Both 2870 and 2568 need to be fitted with a keep alive so they can navigate Peco electrofrog turnouts without having to wire the turnout frog. The diesel switchers work fine through these turnouts. Oh for that glorious day to come of bluetooth/wifi dead rail and no reliance on track wiring for power or control.

I could do with at least 2-3 more C-9 and/or C-10 locomotives to populate the Port Costa ready tracks and roundhouse.  And I would love to add a pair of M-6 moguls (or an M-6 and M-9) to represent the engines used on the San Ramon branch line based at Port Costa. The station at Walnut Creek is still in my long range planning .

I have a pair of IHC 2-6-0's that are sort of representations of M-4's. But to my knowledge the M-4's were based at Fairfield and worked the very light Calistoga branch along with local switching.  The IHC moguls will take a lot of work to make into good robust working models. I had just started on one of them just before the ceiling collapse in February 2019 took my office/train room and caused me to scrap my old Padstow layout.  I had just worked a bit on a shorty Vanderbilt tender built from a  Bachmann sort of UP like switch engine before the deluge.

The only other SP steam power that may yet grace the turntable at Port Costa is a pair of MDC 4-6-0's that represent T-28 locomotives. I built these in the early 1980's and spent a lot of time removing cast on details and replacing them with brass castings. They never worked very well and will need a complete new approach to the chassis, drivers and everything else to bring them up to any level of working on a DCC layout.

Answer to "Is Rolling stock prototype accuracy relevant to you?"

This was a response to a topic titled " Is Rolling stock prototype accuracy relevant to you?" in the MRH forum.
The concept of  accuracy has changed for me over time. I used to buy anything that was labeled SP or UP or PFE without much care for accuracy. But this cycle in my modeling (each cycle seems to last about 10 years) I have caught the reasonable accuracy bug. I don't expect any RTR manufacturer to be 100% accurate. These days if I need the specific item to support my layout concept and equipment collection and can get within 90-95%, it is usually good enough for mass produced items. I also have to balance affordability with my desire for accuracy. And I sort of love the challenge of tinkering and the additional work to create a 95-99% accurate model.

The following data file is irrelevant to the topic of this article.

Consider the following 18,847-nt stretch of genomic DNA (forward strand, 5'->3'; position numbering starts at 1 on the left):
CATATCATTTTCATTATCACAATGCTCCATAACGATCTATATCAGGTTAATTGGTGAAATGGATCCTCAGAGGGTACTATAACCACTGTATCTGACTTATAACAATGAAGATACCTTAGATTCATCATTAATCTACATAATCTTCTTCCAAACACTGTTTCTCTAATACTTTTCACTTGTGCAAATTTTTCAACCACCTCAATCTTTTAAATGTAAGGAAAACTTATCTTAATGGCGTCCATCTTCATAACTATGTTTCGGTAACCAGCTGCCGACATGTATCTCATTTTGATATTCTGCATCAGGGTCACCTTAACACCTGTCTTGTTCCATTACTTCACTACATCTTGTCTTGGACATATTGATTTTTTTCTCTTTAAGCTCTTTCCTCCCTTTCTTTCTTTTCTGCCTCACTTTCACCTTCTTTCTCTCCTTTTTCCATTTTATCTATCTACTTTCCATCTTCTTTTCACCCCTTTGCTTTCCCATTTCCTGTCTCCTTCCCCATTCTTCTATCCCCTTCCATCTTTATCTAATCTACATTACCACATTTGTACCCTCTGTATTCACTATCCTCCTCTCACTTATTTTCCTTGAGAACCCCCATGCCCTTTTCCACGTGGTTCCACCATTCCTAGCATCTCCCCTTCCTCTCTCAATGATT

Understand that I like building models more than any other aspect of the hobby. My a-building layout will be more of an accurate if compressed diorama where I can display, photograph and occasionally run the models I build.  A little bit of switching now and then is always enjoyable. It's just I hate wiring with a passion.
I love the new trends in resin and plastic kits towards higher standards of accuracy. Historical societies (SP, NP, UP and others)  have sponsored special runs of items that are closer than anything mass produced. Resin kits such as from Yarmouth,  Resin Car Works and Westerfield have enabled a higher degree of accuracy but at a fairly high cost.  (If I compare the cost of the recent Rapido NP boxcar to a resin kit and factor in the additional materials I and time I contribute the RTR is much cheaper.)  Owl Mountain and similar small manufacturers have achieved incredible results by making plastic kits with great attention to replicating accurate detail. 
And recently I received a highly accurate South Eastern and Chatham Railway 10 ton RTR OO scale van (small box car) from the UK that had been semi-mass produced through an new 3D printing process that enabled a run of 800 items at a reasonable cost. Hopefully this technology will come to the US and find a mechanism to organize, fund the building and distribution of RTR or kit for the rarer or railroad specific items mass manufacturers would shun or promise and never deliver. Clubs  and historical societies doing a go fund me sort of project might work.